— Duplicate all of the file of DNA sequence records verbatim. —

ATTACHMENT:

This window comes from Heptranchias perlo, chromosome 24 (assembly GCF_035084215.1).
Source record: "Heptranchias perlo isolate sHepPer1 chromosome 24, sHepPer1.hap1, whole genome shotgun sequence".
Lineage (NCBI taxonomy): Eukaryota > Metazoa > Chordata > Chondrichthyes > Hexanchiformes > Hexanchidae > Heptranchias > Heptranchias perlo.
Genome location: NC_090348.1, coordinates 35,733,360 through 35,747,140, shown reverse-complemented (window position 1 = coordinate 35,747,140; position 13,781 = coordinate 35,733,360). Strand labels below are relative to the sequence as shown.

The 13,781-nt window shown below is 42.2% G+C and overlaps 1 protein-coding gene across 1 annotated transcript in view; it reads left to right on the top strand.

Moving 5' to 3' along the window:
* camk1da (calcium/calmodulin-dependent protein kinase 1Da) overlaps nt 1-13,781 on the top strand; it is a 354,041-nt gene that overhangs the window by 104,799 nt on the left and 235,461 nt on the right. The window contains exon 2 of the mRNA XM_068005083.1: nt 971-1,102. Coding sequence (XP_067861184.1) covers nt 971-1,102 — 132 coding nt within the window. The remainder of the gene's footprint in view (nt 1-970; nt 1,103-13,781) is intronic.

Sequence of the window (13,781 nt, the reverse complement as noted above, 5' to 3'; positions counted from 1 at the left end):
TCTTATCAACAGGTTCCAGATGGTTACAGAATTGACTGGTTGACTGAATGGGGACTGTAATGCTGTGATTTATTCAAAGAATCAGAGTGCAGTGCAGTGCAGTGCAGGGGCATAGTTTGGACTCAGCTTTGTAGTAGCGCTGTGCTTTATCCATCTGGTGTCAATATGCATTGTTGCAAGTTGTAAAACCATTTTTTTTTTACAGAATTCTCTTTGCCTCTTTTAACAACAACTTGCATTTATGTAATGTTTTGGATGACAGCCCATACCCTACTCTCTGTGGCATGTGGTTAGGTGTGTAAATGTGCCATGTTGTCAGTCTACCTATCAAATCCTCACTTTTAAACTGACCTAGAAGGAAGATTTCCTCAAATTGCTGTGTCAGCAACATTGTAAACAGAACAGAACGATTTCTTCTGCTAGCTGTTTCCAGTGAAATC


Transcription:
This window comes from Heptranchias perlo, chromosome 24 (assembly GCF_035084215.1).
Source record: "Heptranchias perlo isolate sHepPer1 chromosome 24, sHepPer1.hap1, whole genome shotgun sequence".
Lineage (NCBI taxonomy): Eukaryota > Metazoa > Chordata > Chondrichthyes > Hexanchiformes > Hexanchidae > Heptranchias > Heptranchias perlo.
Genome location: NC_090348.1, coordinates 35,733,360 through 35,747,140, shown reverse-complemented (window position 1 = coordinate 35,747,140; position 13,781 = coordinate 35,733,360). Strand labels below are relative to the sequence as shown.

The 13,781-nt window shown below is 42.2% G+C and overlaps 1 protein-coding gene across 1 annotated transcript in view; it reads left to right on the top strand.

Moving 5' to 3' along the window:
* camk1da (calcium/calmodulin-dependent protein kinase 1Da) overlaps nt 1-13,781 on the top strand; it is a 354,041-nt gene that overhangs the window by 104,799 nt on the left and 235,461 nt on the right. The window contains exon 2 of the mRNA XM_068005083.1: nt 971-1,102. Coding sequence (XP_067861184.1) covers nt 971-1,102 — 132 coding nt within the window. The remainder of the gene's footprint in view (nt 1-970; nt 1,103-13,781) is intronic.

Sequence of the window (13,781 nt, the reverse complement as noted above, 5' to 3'; positions counted from 1 at the left end):
TCTTATCAACAGGTTCCAGATGGTTACAGAATTGACTGGTTGACTGAATGGGGACTGTAATGCTGTGATTTATTCAAAGAATCAGAGTGCAGTGCAGTGCAGTGCAGGGGCATAGTTTGGACTCAGCTTTGTAGTAGCGCTGTGCTTTATCCATCTGGTGTCAATATGCATTGTTGCAAGTTGTAAAACCATTTTTTTTTTACAGAATTCTCTTTGCCTCTTTTAACAACAACTTGCATTTATGTAATGTTTTGGATGACAGCCCATACCCTACTCTCTGTGGCATGTGGTTAGGTGTGTAAATGTGCCATGTTGTCAGTCTACCTATCAAATCCTCACTTTTAAACTGACCTAGAAGGAAGATTTCCTCAAATTGCTGTGTCAGCAACATTGTAAACAGAACAGAACGATTTCTTCTGCTAGCTGTTTCCAGTGAAATC